How to Navigate the ASCO Annual Meeting as a Fellow or Early-Career Oncologist

May 12, 2016

Jyoti D. Patel, MDBy Jyoti D. Patel, MD
University of Chicago

With the ASCO Annual Meeting less than 1 month away, I am certainly excited that I will be attending the world’s largest cancer meeting. I think that it is incredible that for 4 days, our worldwide oncology community— even in this digital age of virtual meetings and social media—comes together from all over the globe to share knowledge, exchange information, and learn from one another, all with the singular goal of improving cancer outcomes. With the major advances we have witnessed in cancer care in recent years, the Annual Meeting offers attendees a unique opportunity to learn and to improve oncologic care.

With over 30,000 attendees, the prospect of attending the Annual Meeting can be daunting. Admittedly, my first meeting was a bit overwhelming—I felt as if I was trying to drink from a fire hose as I was being inundated with new information and mapping my career trajectory. However, I quickly learned that attending the ASCO Annual Meeting can be the most rewarding professional experience for an earlycareer oncologist. It offers a chance to learn the best science, participate in the most exciting discourse, and find a place within your professional community. And now, year after year, coming to the Annual Meeting gives me the opportunity to interact with colleagues, mentors, and friends who have made my career more fulfilling and enjoyable.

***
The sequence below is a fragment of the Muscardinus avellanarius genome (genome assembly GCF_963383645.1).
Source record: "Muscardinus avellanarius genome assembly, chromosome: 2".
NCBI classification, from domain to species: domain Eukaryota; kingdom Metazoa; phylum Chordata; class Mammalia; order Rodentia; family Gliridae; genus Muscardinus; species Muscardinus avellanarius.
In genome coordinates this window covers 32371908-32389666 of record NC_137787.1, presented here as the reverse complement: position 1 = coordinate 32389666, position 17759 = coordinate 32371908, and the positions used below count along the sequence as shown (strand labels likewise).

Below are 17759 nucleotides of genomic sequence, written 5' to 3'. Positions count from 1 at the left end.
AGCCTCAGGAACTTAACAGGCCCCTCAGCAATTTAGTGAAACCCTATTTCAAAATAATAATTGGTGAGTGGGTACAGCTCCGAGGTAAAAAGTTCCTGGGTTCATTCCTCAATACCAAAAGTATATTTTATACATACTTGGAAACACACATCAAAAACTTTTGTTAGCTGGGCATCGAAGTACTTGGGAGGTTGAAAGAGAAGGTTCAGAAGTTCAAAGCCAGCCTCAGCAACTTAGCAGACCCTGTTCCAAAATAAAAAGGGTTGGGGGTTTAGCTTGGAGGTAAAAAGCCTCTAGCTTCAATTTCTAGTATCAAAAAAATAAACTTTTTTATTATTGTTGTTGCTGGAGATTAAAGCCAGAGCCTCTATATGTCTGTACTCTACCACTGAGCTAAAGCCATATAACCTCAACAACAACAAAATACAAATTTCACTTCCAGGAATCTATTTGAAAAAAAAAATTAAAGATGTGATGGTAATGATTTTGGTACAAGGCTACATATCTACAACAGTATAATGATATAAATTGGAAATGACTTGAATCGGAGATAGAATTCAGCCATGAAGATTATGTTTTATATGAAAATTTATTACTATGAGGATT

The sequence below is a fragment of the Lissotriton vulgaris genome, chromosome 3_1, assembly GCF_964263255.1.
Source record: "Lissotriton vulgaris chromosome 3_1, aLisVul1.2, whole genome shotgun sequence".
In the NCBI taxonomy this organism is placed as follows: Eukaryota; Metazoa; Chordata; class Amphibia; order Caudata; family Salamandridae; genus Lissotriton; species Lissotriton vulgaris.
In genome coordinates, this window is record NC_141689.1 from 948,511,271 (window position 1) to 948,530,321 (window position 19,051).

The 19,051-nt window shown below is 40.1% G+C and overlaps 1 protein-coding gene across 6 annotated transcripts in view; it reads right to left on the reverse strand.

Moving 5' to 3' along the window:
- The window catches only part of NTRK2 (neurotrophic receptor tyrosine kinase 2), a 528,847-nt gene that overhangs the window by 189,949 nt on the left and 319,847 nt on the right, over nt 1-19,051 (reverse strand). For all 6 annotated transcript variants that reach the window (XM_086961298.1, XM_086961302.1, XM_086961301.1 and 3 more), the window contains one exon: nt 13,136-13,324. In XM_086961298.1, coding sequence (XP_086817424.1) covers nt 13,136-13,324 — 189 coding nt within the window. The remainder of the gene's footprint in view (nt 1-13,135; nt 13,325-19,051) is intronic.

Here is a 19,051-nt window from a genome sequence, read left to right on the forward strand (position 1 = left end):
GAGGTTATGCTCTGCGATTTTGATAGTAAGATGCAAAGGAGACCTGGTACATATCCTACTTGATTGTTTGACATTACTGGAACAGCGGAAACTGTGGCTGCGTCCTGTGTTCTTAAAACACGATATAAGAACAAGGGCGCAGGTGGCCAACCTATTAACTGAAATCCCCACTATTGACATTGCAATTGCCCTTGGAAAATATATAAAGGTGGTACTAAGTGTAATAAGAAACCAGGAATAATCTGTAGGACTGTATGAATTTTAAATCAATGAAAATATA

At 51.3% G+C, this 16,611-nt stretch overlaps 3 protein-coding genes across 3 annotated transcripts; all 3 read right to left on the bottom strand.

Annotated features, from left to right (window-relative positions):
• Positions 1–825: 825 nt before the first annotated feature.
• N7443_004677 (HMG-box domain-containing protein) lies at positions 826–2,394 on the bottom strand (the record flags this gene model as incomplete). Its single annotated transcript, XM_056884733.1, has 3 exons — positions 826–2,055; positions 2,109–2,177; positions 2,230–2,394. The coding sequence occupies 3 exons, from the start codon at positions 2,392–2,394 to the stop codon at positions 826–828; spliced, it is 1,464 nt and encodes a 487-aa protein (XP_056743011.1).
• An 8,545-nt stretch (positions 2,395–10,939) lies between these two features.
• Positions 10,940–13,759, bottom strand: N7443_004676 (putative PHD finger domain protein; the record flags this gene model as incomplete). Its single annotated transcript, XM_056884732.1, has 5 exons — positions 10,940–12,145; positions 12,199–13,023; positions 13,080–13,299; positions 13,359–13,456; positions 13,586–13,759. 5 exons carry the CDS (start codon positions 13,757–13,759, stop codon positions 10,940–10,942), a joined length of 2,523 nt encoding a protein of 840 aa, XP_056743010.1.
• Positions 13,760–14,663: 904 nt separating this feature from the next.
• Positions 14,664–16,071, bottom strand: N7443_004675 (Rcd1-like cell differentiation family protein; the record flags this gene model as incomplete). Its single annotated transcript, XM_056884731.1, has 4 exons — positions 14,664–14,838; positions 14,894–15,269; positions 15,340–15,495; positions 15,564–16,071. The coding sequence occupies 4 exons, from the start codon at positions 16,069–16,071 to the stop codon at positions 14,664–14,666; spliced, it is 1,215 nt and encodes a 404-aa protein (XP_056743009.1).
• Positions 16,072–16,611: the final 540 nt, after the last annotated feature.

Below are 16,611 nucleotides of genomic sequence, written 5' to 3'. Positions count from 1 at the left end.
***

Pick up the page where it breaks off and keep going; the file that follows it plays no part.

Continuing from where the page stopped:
To make the most of your Annual Meeting experience, consider the following:

1. Plan ahead to learn all that you can.